Curiouser and curiouser go the candidates through the super PAC looking glass.
Now both U.S. Senate candidates in Massachusetts say they want “independent” “outside” groups to stay out of their race, let the candidates raise their own funds and air their own TV spots for which they themselves can be held responsible.
So far, sounds kinda familiar. In the presidential race, most of the candidates claim to be upset that their Super PAC allies (to whom they are not allowed to speak directly but instead speak to by announcing publicly what they at least claim to wish their allies would do) are running nasty and inaccurate ads about their opponents.
But, generally (we’re talking mostly about Mitt Romney and Newt Gingrich here, and yes, Gingrich can credibly claim that his side is retaliating for what Romney’s side did to Gingrich in Iowa) it’s hard to believe they mean what they say. After all, the Super PACs are run by their former top political operatives and funded by their own strongest and wealthiest supporters, including many corporations whose identities have yet to be meaningfully disclosed. Romney said in last night’s debate that wishes his political alter egos (or should I say alter ids) would remove inaccurate statements from the ads attacking his opponents but “That’s something that’s completely out of the control of candidates.”
Do you buy it? I don’t.
Now back to the Massachusetts Senate race, one of the marquee contests of 2012. The incumbent Republican, Sen. Scott Brown, rocked the political world by winning the special election after Ted Kennedy’s death, costing the Dems their filibuster-proof Senate majority. The likely Dem nominee to challenge Brown is Harvard Prof. Elizabeth Warren, whose enthusiastic attitude toward the creation of the new Consumer Financial Protection Bureau was so alarming to Repubs that they preempted President Obama’s plans to name her as the agency’s first director. This Senate election shapes up as a serious grudge match and is one of the relatively few prospects for a Dem pickup in 2012.
OK, so here’s the deal: Warren and Brown both say they want the outside groups to stay out of their race. But everybody says that and mostly it’s just for show.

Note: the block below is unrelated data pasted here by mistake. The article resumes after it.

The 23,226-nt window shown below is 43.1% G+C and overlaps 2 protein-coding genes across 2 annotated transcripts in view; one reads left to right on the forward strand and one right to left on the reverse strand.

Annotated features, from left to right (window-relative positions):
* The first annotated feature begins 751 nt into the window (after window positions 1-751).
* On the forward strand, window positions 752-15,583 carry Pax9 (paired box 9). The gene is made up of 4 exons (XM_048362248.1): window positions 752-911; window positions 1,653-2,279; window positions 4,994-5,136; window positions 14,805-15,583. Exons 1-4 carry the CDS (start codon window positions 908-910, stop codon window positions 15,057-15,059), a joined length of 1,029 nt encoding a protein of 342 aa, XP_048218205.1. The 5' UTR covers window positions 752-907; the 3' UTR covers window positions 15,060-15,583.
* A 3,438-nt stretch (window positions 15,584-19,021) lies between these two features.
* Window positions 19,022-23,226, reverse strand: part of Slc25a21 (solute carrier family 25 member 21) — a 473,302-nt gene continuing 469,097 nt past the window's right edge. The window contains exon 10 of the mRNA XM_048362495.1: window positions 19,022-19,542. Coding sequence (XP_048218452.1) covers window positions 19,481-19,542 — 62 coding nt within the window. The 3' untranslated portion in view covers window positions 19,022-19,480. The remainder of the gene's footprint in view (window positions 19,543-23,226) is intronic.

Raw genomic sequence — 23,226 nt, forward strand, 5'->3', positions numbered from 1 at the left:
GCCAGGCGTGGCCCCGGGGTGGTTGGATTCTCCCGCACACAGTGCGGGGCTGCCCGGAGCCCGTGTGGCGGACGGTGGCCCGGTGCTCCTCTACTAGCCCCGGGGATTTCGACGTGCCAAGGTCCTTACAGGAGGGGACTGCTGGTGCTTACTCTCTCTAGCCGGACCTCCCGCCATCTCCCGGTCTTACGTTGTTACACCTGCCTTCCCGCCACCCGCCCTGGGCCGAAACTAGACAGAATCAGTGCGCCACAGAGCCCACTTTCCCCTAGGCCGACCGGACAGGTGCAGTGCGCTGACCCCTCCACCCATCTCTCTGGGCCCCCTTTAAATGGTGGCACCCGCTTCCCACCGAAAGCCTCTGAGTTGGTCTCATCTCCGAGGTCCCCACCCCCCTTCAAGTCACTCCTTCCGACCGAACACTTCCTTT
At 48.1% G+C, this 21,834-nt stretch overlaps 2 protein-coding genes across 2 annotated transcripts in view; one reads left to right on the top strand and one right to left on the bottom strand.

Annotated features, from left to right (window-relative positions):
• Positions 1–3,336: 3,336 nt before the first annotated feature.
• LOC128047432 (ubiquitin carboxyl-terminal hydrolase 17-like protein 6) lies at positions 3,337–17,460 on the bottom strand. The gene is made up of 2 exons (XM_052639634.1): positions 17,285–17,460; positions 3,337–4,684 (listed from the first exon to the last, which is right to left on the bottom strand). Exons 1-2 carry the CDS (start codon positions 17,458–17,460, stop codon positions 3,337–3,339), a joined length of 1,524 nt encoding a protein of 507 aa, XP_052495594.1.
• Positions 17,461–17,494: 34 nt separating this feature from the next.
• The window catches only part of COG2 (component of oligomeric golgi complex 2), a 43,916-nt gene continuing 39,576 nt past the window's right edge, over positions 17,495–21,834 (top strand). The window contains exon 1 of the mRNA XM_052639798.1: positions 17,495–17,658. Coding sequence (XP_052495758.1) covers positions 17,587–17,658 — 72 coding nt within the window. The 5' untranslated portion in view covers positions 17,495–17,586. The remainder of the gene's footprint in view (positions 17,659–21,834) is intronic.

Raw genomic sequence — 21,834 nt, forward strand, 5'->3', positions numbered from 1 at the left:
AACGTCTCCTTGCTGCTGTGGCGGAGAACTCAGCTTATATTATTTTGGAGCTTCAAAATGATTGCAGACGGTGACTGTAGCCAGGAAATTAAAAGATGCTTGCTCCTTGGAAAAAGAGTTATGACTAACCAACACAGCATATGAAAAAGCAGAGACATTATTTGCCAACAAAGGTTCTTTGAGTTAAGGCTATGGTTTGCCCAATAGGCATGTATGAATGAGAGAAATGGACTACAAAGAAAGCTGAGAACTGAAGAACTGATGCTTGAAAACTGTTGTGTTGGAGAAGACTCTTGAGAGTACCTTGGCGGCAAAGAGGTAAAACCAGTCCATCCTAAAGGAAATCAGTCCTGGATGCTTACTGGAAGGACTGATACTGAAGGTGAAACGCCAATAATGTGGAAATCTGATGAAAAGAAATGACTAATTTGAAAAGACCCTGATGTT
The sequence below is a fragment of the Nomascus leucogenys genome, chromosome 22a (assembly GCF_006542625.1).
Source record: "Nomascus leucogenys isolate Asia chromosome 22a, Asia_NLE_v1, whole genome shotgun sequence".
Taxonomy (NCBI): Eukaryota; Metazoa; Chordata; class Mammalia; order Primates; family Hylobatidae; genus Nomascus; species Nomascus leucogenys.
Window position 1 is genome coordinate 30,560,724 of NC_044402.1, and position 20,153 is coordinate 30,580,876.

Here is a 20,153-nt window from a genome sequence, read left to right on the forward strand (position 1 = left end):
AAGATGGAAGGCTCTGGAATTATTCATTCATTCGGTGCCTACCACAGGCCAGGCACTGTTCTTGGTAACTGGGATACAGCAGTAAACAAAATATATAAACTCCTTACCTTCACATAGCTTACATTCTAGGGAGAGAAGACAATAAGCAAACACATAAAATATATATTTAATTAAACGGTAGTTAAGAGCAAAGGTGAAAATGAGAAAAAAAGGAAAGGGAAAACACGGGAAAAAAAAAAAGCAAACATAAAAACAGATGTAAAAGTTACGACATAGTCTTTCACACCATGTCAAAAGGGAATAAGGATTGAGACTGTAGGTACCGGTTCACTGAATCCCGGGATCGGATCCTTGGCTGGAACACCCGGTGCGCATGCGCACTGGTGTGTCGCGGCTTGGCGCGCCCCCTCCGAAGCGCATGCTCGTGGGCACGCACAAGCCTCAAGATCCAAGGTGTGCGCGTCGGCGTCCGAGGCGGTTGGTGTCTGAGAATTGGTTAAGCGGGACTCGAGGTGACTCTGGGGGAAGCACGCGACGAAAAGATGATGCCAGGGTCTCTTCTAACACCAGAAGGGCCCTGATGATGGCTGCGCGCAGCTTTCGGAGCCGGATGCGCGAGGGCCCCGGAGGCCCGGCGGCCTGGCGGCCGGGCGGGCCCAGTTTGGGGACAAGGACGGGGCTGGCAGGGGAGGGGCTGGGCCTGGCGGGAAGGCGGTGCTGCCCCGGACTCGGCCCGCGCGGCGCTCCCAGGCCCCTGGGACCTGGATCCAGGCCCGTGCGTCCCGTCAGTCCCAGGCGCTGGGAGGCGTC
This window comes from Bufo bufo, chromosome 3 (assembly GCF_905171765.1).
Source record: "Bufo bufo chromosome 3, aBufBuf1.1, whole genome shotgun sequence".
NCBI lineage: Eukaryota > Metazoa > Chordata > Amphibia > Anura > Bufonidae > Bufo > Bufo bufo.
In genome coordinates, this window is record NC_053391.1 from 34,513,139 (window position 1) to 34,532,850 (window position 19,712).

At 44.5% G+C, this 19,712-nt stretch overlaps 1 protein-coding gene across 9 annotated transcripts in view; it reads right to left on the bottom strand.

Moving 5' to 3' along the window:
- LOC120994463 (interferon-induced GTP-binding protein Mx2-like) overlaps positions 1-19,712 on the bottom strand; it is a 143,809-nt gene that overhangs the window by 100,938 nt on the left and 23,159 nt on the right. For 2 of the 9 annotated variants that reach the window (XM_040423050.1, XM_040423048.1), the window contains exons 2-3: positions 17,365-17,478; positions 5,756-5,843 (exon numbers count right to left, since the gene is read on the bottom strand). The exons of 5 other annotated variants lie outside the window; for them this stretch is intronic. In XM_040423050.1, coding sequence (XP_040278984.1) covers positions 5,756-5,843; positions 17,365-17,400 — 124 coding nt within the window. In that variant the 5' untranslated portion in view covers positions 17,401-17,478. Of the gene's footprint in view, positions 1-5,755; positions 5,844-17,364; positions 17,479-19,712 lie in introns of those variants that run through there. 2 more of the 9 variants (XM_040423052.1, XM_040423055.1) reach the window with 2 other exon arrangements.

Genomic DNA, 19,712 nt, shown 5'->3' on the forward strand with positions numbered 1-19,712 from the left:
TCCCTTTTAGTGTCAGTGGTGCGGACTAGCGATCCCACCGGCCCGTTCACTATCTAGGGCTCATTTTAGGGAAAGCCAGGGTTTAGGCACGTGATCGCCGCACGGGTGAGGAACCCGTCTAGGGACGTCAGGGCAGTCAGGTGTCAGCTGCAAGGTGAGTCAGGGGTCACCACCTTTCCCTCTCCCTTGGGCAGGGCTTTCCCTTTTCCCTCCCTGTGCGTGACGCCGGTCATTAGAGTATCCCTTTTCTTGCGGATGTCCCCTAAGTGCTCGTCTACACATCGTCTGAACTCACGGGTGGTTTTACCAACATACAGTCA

So far, sounds kinda familiar. In the presidential race, most of the candidates claim to be upset that their super PAC allies (to whom they are not allowed to speak directly but instead speak to by announcing publicly what they at least claim to wish their allies would do) are running nasty and inaccurate ads about their opponents.
But maybe this version of the shadowplay might turn out something more than gum-flapping because, as reported by Politico:
“Warren said Monday that the campaigns could agree on a common response if third-party groups become active on the airwaves and ignore their demands. ‘That’s certainly within our control,’ she said.
“The back-and-forth started Friday, when Warren responded to Brown in a letter saying she wanted to create an ‘enforceable’ pact to seek an end to radio, TV and online advertisements by outside groups, saying there should be ‘consequences’ for the campaign that does not honor the agreement. The two spoke later that day, and their campaign managers are talking Tuesday about setting a time for a future meeting.
“Asked Monday if she could lay out consequences for not adhering to any agreement, Warren would only say that she wants ‘something that actually means something. No more politics as usual.'”
I won’t try to guess what kind of enforcement mechanism might be devised. And I still suspect that one or both of the Massachusetts candidates is bluffing. But if they came up with a mechanism that works, it could set a precedent for those who want to more than just pretend that they don’t want their best friends to flood the airwaves with attack ads on their opponents for which the candidates can claim they are not responsible.